We tend to think of moments in history in black and white, but these well-preserved glass negatives by Sergei Mikhailovich Prokudin-Gorskii, featuring scenes from the Czarist 1900s, reveal life in revolutionary Russia in full color. Endorsed by the last czar Nicholas II, we are able to view these unique images today via digichromatography.
Lately, we’ve been showing you some galleries highlighting colorized versions of vintage photographs, such as these colorized photos of 1931 Moscow. While it definitely whet our visual appetites, we were just blown away by these very rare and unique high-resolution color images of Russia in the 1900s. This is Imperial Russia on the brink of the Bolshevik takeover, before World War I, before commercial color photography.
Sergei Mikhailovich Prokudin-Gorskii was a photographer to the last emperor, Nicholas II, beginning 1909. Prokudin-Gorskii had pioneered a color photography technique years prior and desired to document the entire empire “to give all Russians a deeper connection to their country.” After petitioning the endeavor to the tsar, he was provided with a specially equipped railroad-car darkroom which became his base during the six-year photographic expedition.
Surviving world wars and national battles, thousands of Prokudin-Gorskii’s glass negatives were purchased by the Library of Congress in 1948 but it was only recently—nearly a century after they were taken—that archivists were able to properly develop and display the images. Using high-technology equipment, digichromatography restored the archaic Russian pictures to their original vibrant color for our viewing pleasure.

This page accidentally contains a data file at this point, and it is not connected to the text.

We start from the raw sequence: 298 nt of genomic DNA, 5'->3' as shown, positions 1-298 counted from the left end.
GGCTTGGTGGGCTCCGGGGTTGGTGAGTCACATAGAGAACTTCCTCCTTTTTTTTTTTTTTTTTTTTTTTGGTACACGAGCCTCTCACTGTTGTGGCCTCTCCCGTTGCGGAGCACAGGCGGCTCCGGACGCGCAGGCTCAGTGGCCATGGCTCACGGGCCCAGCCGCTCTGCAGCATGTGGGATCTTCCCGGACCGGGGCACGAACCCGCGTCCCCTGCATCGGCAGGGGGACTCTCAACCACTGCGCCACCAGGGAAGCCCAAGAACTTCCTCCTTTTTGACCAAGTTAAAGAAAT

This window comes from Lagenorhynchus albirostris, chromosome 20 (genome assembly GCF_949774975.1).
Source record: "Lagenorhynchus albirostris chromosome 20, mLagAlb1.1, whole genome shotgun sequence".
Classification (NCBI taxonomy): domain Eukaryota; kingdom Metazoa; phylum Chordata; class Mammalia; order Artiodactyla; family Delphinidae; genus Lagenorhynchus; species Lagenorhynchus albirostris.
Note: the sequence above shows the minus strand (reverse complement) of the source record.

“It is as rare as hen’s teeth to have color photography from that era,” said Helena Zinkham, chief of the Prints and Photographs Division of the LOC. “So it just knocks peoples’ socks off, even if you have no direct connection to Russia.” Gestalten, a German publishing company, is set to publish the coffee table book Nostalgia: The Russian Empire of Czar Nicholas II Captured in Color Photographs this month.
Aren’t the photos mindblowing? Not only were they incredibly well-stored and well-restored, but they are amazingly crisp, clear, and colorful, possessing impressive image quality that is ahead of its time. See more on the Prokudin-Gorskiy website, or create some Imperial images of your own with premium Russian cameras from our Shop!
written by denisesanjose on 2012-10-15 in #news #color #history #analogue-photography #war #vintage #russia #czarist #rare #prokudin-gorskiy #sergey-prokudin-gorsky #nicholas-ii #digichromatography #library-of-congress #sergei-mikhailovich-prokudin-gorskii #tsar #glass-negatives